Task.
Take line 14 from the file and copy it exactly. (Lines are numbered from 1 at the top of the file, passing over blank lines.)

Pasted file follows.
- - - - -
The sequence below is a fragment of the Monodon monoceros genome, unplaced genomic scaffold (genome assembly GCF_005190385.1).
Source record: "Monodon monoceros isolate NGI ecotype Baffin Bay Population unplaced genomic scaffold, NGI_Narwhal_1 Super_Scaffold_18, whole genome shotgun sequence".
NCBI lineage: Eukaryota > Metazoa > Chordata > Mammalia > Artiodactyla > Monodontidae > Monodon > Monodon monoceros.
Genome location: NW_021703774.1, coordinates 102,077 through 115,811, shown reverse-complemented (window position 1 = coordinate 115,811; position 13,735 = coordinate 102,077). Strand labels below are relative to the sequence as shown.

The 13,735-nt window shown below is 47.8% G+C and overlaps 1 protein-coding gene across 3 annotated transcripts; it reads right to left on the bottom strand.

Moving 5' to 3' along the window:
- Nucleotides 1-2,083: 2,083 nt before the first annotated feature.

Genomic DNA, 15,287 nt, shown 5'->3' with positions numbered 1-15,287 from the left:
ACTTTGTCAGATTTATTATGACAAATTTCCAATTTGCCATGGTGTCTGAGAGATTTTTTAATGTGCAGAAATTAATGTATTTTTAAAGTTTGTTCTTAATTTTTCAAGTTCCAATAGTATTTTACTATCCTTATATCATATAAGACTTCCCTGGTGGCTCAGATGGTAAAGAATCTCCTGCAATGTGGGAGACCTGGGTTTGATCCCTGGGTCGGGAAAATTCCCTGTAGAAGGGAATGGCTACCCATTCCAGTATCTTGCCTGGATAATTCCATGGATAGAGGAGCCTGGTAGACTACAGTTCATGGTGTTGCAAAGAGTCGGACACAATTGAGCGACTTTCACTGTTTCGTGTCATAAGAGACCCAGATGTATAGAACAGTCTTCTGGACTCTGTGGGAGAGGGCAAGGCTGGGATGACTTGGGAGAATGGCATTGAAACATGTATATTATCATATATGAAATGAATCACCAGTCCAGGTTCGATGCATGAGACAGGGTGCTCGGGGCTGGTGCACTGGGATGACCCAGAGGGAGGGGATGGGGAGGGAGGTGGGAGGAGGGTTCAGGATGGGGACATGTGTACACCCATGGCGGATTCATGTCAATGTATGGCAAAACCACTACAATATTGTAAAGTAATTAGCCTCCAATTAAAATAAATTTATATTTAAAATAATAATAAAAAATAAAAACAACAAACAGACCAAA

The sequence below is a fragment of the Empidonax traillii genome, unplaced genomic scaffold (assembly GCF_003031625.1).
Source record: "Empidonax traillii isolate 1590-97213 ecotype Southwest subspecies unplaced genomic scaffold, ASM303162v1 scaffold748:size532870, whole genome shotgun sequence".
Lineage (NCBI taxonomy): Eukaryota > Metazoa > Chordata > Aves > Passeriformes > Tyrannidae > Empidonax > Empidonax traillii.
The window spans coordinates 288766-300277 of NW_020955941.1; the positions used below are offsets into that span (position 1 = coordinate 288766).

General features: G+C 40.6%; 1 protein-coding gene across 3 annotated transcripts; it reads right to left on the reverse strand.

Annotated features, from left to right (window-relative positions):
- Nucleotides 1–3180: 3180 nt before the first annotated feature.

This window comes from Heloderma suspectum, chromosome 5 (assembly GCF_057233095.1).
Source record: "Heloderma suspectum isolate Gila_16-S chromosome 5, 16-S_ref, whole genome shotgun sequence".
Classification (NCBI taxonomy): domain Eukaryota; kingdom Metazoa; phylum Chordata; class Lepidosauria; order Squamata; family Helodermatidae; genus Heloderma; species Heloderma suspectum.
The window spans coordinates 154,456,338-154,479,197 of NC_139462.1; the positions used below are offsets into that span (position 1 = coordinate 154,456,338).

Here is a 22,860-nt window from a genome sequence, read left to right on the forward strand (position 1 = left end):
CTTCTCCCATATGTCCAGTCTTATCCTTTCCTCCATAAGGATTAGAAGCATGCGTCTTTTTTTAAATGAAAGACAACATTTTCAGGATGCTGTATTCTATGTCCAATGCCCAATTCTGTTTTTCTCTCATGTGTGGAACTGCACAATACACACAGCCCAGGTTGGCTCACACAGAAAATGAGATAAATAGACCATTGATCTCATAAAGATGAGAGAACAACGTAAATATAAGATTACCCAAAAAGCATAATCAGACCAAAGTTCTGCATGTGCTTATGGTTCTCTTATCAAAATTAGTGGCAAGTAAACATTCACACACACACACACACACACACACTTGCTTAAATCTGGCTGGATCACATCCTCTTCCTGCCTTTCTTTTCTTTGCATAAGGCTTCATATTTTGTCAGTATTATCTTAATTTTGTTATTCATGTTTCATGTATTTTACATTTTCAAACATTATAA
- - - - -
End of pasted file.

General features: G+C 40.6%; 1 protein-coding gene across 3 annotated transcripts; it reads right to left on the reverse strand.